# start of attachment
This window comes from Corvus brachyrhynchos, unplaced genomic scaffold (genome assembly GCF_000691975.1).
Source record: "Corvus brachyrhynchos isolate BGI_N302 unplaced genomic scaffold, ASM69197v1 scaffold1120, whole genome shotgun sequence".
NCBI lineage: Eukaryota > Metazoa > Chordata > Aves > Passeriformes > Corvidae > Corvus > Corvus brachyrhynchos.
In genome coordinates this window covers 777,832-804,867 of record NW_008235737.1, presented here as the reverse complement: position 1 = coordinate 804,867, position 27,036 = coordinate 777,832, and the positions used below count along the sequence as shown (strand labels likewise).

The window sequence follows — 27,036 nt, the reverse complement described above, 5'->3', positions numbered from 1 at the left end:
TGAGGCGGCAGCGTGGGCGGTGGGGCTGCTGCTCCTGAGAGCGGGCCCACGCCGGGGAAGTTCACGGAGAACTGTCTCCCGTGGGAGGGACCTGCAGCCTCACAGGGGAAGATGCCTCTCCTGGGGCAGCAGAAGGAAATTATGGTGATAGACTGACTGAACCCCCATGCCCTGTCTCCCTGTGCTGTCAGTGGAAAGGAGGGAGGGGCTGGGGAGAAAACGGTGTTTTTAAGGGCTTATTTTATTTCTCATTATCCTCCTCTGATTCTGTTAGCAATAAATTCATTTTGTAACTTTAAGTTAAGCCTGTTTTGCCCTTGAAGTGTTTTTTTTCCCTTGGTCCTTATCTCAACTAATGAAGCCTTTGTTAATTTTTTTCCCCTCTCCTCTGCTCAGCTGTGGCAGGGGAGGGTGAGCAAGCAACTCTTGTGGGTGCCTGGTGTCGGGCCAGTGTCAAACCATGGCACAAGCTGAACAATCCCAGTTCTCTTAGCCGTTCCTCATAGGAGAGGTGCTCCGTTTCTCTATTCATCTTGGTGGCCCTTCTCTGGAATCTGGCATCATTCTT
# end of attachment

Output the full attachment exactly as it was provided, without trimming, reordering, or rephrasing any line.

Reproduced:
This window comes from Corvus brachyrhynchos, unplaced genomic scaffold (genome assembly GCF_000691975.1).
Source record: "Corvus brachyrhynchos isolate BGI_N302 unplaced genomic scaffold, ASM69197v1 scaffold1120, whole genome shotgun sequence".
NCBI lineage: Eukaryota > Metazoa > Chordata > Aves > Passeriformes > Corvidae > Corvus > Corvus brachyrhynchos.
In genome coordinates this window covers 777,832-804,867 of record NW_008235737.1, presented here as the reverse complement: position 1 = coordinate 804,867, position 27,036 = coordinate 777,832, and the positions used below count along the sequence as shown (strand labels likewise).

The window sequence follows — 27,036 nt, the reverse complement described above, 5'->3', positions numbered from 1 at the left end:
TGAGGCGGCAGCGTGGGCGGTGGGGCTGCTGCTCCTGAGAGCGGGCCCACGCCGGGGAAGTTCACGGAGAACTGTCTCCCGTGGGAGGGACCTGCAGCCTCACAGGGGAAGATGCCTCTCCTGGGGCAGCAGAAGGAAATTATGGTGATAGACTGACTGAACCCCCATGCCCTGTCTCCCTGTGCTGTCAGTGGAAAGGAGGGAGGGGCTGGGGAGAAAACGGTGTTTTTAAGGGCTTATTTTATTTCTCATTATCCTCCTCTGATTCTGTTAGCAATAAATTCATTTTGTAACTTTAAGTTAAGCCTGTTTTGCCCTTGAAGTGTTTTTTTTCCCTTGGTCCTTATCTCAACTAATGAAGCCTTTGTTAATTTTTTTCCCCTCTCCTCTGCTCAGCTGTGGCAGGGGAGGGTGAGCAAGCAACTCTTGTGGGTGCCTGGTGTCGGGCCAGTGTCAAACCATGGCACAAGCTGAACAATCCCAGTTCTCTTAGCCGTTCCTCATAGGAGAGGTGCTCCGTTTCTCTATTCATCTTGGTGGCCCTTCTCTGGAATCTGGCATCATTCTT